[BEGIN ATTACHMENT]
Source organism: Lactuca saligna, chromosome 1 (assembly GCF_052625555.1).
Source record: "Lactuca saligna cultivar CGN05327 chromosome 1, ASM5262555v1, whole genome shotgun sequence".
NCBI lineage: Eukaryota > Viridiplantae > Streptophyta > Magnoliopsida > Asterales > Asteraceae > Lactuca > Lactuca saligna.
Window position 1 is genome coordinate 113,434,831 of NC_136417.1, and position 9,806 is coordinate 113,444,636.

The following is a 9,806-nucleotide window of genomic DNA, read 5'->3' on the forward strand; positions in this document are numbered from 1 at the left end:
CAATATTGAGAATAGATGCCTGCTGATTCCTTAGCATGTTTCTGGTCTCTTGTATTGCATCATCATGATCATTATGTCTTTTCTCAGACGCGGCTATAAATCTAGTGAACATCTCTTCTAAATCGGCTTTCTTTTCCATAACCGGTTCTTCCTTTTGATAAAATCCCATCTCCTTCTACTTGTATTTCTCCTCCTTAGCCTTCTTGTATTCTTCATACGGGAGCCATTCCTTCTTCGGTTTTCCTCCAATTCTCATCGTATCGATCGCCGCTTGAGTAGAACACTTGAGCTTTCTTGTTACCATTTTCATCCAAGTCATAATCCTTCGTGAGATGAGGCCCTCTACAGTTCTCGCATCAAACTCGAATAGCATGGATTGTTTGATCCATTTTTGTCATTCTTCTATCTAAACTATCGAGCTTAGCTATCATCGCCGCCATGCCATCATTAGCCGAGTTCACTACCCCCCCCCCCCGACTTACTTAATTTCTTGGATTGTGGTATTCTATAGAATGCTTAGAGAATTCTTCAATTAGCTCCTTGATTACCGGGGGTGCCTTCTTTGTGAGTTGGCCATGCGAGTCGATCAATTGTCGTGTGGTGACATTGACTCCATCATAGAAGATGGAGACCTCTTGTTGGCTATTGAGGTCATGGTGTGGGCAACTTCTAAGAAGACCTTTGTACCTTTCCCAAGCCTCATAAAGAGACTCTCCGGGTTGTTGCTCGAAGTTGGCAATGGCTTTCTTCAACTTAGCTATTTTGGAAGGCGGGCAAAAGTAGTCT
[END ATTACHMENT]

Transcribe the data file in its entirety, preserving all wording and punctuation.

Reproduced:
Source organism: Lactuca saligna, chromosome 1 (assembly GCF_052625555.1).
Source record: "Lactuca saligna cultivar CGN05327 chromosome 1, ASM5262555v1, whole genome shotgun sequence".
NCBI lineage: Eukaryota > Viridiplantae > Streptophyta > Magnoliopsida > Asterales > Asteraceae > Lactuca > Lactuca saligna.
Window position 1 is genome coordinate 113,434,831 of NC_136417.1, and position 9,806 is coordinate 113,444,636.

The following is a 9,806-nucleotide window of genomic DNA, read 5'->3' on the forward strand; positions in this document are numbered from 1 at the left end:
CAATATTGAGAATAGATGCCTGCTGATTCCTTAGCATGTTTCTGGTCTCTTGTATTGCATCATCATGATCATTATGTCTTTTCTCAGACGCGGCTATAAATCTAGTGAACATCTCTTCTAAATCGGCTTTCTTTTCCATAACCGGTTCTTCCTTTTGATAAAATCCCATCTCCTTCTACTTGTATTTCTCCTCCTTAGCCTTCTTGTATTCTTCATACGGGAGCCATTCCTTCTTCGGTTTTCCTCCAATTCTCATCGTATCGATCGCCGCTTGAGTAGAACACTTGAGCTTTCTTGTTACCATTTTCATCCAAGTCATAATCCTTCGTGAGATGAGGCCCTCTACAGTTCTCGCATCAAACTCGAATAGCATGGATTGTTTGATCCATTTTTGTCATTCTTCTATCTAAACTATCGAGCTTAGCTATCATCGCCGCCATGCCATCATTAGCCGAGTTCACTACCCCCCCCCCCCGACTTACTTAATTTCTTGGATTGTGGTATTCTATAGAATGCTTAGAGAATTCTTCAATTAGCTCCTTGATTACCGGGGGTGCCTTCTTTGTGAGTTGGCCATGCGAGTCGATCAATTGTCGTGTGGTGACATTGACTCCATCATAGAAGATGGAGACCTCTTGTTGGCTATTGAGGTCATGGTGTGGGCAACTTCTAAGAAGACCTTTGTACCTTTCCCAAGCCTCATAAAGAGACTCTCCGGGTTGTTGCTCGAAGTTGGCAATGGCTTTCTTCAACTTAGCTATTTTGGAAGGCGGGCAAAAGTAGTCT